The city’s board of control approved $239,020.77 in severance payments to five retired employees — three police officers and two firefighters.
The city must make the payments to retiring employees since the severance packages are part of union contracts with the city, said Mayor Charles Sammarone, the board’s chairman. The payments were approved by the board Thursday.
The biggest payout went to William Powell, a police captain who retired Jan. 18 after 33 years on the force. Powell’s severance payment is $85,300.29.
Of that amount, Powell will receive $53,274.84 for accumulated time, money he deferred rather than receive as overtime during his career. He also will receive $10,057.71 for unused vacation time, and $21,274.16 for unused sick time. The rest of the money, a small amount, includes payments for longevity and hazardous-duty pay.
After employees leave city jobs, they receive an amount equal to 35 percent of their hourly wage for unused sick time. All other severance payments are at 100 percent.
Former Detective Sgt. Ismael Caraballo, who retired Jan. 17 after 33 years with the city police department, will receive a $62,847.22 severance payment.
Most of Caraballo’s money will come from unused sick time, $38,618.30, and $15,964.55 for accumulated time.
Mark Wollet, who retired as a detective sergeant on Jan. 13 after 34 years at the department, is receiving $31,333.97 with much coming from unused sick time, $13,590.69, and unused vacation time, $7,494.12.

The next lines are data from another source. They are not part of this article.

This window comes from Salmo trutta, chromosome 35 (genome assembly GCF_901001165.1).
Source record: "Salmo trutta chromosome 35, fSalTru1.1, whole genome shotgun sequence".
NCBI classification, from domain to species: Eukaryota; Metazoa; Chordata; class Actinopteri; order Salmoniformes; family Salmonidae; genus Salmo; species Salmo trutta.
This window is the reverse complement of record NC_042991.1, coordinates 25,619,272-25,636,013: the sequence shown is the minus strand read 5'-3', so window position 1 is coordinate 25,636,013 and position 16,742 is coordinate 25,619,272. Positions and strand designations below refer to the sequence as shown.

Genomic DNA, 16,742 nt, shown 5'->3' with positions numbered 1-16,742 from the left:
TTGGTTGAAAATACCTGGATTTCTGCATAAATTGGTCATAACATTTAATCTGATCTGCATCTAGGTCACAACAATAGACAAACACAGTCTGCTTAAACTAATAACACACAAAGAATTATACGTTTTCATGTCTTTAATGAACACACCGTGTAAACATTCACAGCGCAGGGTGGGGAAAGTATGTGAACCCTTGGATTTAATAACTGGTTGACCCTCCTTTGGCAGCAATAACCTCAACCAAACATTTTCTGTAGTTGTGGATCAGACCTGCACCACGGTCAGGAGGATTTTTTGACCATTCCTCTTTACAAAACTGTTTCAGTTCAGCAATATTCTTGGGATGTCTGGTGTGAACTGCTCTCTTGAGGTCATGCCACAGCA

Also, the board approved a $43,170.12 severance payment to retired fire Lt. Dennis DiTullio, whose last day was Jan. 16, after 22 years with the department. Most of it, $32,319.30, is for unused sick time.
Joseph Caraballo, a retired fire lieutenant, will receive a $16,369.17 severance payment with $8,198.39 for unused sick time. Carabello, who retired Jan. 16, is the brother of Ismael Caraballo, said fire Chief John J. O’Neill Jr.
Also Thursday, the board finalized a contract to pay $4,500 to purchase the property of the former Jitso’s Place at 2023 McGuffey Road. That money will first go toward paying the $1,698.60 in delinquent taxes on the land owed by its owner, Thomas Shockley of Columbus, with the rest going to the owner.
The city demolished the former East Side bar building earlier this month.
In the four years before it closed on June 2010, city police received 242 calls to the bar for weapons offenses, shootings, loud music and liquor-law violations.
“It’s a nuisance in the neighborhood,” Sammarone said. “We bought it and demolished it. It won’t be a nuisance anymore.”